Real Test Awaits U.S. Reaction To Fiat-Based New Cars
Chrysler has emerged from bankruptcy, but investors are cautious about its survival prospects despite reporting profits in the third quarter.
Chrysler, 20 per cent owned by Fiat of Italy, racked up an operating profit of $239 million in the third quarter and now expects a total of $700 million for the whole year, compared with a previous forecast for 2010 of $200 million. That’s the good news. After factoring in loan payments to the U.S. government though, Chrysler posted a net loss in the quarter of $84 million, for a total net loss so far this year of $453 million.
Deutsche Bank is impressed, but not convinced yet that Chrysler will survive.
“While these achievements are certainly solid and ahead of its initial plan, we note that sustainability of these levels is yet to be seen. We continue to maintain our view that successful launch of joint Fiat/Chrysler products from 2012 onwards and the broadening of Chrysler’s portfolio will ultimately show whether or not the company/combination is viable in the long term,” said Deutsche Bank analyst Gaetan Toulemonde.
Fiat’s stake in Chrysler should rise to 35 per cent by the end of 2011 as the Italians complete agreed deals on sharing engineering and car designs. Fiat will launch the 500 mini-car in America in January. Fiat-based new models will include a new Dodge compact saloon in 2012 to replace the Caliber. A Chrysler compact-based Fiat is planned for 2013. The Dodge compact should deliver 40 miles per U.S. gallon, and this is one of the milestones for Fiat to raise its stake to 35 per cent, without money changing hands. Fiat is expected to eventually raise its stake to 51 per cent, but this is complicated by the fact that Chrysler must first repay its U.S. and Canadian bailout loans.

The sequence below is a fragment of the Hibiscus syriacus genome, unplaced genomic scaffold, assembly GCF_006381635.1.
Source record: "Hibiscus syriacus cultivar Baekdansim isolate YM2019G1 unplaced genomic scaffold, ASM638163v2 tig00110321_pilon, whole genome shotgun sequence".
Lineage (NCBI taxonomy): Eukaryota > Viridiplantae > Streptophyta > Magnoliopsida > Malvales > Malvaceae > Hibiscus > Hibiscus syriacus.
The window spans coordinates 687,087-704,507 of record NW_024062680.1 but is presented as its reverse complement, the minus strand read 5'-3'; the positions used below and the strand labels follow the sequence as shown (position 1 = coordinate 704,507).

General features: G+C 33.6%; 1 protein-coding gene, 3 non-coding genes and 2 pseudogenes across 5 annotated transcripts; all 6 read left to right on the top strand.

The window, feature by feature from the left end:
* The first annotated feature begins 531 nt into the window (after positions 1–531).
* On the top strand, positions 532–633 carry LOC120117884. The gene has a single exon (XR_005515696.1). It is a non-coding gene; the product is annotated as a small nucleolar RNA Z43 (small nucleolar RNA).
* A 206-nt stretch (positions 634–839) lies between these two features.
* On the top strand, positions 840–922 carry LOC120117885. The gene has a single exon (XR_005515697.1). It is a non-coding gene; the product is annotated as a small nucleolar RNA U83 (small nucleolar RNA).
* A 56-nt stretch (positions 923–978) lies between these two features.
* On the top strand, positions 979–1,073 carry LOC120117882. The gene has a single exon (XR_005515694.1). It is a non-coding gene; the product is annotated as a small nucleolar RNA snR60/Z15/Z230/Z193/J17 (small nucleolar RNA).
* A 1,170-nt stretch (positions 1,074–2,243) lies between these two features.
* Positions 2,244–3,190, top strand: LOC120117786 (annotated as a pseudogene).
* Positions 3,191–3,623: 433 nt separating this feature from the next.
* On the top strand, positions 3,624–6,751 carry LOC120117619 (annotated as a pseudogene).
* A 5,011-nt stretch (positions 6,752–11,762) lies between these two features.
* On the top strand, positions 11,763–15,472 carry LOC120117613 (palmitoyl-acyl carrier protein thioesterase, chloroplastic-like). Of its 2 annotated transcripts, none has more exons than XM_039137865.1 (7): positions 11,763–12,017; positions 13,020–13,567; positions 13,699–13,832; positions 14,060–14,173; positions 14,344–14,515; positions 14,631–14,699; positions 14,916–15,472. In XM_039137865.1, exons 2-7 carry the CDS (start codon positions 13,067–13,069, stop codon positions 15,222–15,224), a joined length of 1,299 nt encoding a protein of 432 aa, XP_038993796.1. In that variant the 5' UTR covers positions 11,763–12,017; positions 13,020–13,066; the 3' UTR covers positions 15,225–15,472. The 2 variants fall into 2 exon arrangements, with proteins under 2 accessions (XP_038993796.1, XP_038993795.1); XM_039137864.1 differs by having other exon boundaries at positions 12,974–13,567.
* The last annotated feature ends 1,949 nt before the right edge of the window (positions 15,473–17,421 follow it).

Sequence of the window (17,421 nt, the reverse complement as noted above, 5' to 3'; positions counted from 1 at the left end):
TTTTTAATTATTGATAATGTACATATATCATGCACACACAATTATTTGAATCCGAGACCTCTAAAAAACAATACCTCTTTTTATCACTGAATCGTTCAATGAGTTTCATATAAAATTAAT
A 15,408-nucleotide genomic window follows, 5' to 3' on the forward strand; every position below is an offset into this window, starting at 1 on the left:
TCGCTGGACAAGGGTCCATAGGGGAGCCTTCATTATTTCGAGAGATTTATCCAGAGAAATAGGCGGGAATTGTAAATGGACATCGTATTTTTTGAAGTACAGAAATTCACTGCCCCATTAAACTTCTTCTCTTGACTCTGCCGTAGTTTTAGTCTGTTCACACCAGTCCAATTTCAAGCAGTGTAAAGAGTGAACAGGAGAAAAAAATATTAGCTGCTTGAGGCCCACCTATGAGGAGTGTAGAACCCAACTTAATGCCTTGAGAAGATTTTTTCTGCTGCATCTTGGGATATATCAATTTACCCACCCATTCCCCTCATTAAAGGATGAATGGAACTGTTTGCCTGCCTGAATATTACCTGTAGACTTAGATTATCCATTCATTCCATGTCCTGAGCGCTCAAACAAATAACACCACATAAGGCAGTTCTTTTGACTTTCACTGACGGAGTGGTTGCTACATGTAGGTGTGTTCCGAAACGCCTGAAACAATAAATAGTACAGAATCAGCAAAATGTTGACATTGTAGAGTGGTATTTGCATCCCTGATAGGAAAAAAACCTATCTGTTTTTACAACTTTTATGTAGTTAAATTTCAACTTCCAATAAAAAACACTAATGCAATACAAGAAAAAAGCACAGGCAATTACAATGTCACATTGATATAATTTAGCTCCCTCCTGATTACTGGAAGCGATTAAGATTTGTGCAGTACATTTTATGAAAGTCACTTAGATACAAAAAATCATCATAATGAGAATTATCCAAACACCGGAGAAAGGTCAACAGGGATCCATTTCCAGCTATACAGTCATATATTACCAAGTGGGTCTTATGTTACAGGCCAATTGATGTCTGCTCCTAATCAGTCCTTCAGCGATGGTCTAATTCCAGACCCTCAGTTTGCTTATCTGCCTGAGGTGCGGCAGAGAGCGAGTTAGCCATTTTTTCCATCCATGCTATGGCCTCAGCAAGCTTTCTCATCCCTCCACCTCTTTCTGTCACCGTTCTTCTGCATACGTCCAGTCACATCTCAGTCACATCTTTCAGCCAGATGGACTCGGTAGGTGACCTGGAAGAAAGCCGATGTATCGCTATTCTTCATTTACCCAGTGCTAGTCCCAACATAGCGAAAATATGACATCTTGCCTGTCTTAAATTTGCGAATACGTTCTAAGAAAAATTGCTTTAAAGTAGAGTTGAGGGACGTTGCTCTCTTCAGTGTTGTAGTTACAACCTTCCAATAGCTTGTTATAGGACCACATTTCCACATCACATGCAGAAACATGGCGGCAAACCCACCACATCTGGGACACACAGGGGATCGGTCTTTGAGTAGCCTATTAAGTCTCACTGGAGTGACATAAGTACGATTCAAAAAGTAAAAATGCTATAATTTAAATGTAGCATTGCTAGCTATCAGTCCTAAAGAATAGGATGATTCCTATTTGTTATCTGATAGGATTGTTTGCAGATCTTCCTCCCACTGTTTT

The Financial Times Lex column also had reservations on Chrysler’s future, and said the real test will come when Americans contemplate the new Fiat-based Chryslers.
“The real issue is not Chrysler’s lack of earnings today or its near-term product plans but its very viability. If the U.S. car market recovers and Chrysler holds its ground then headline numbers should improve – former car tsar Steven Rattner predicts that GM and Chrysler will be “gushing profits” once U.S. car sales return to 15 million units,” Lex said.
“But that is one-third above today’s level and Chrysler’s break-even levels is nearly one-fifth above today’s sales. More significantly, this leaves it a car industry minnow until its “global platform strategy” with Fiat creates economies of scale. The true test of customer acceptance will not come until 2012, as will the appeal of Fiat vehicles in the U.S. market after a long absence,” Lex said.
Fiat pulled out of America almost 30 years ago, tripped up by poor quality. There’s no reason to think that today’s buyers will paying any attention to that unreliable history, although any major failures in quality are likely to be fatal to the venture.
Neil Winton – November 15, 2020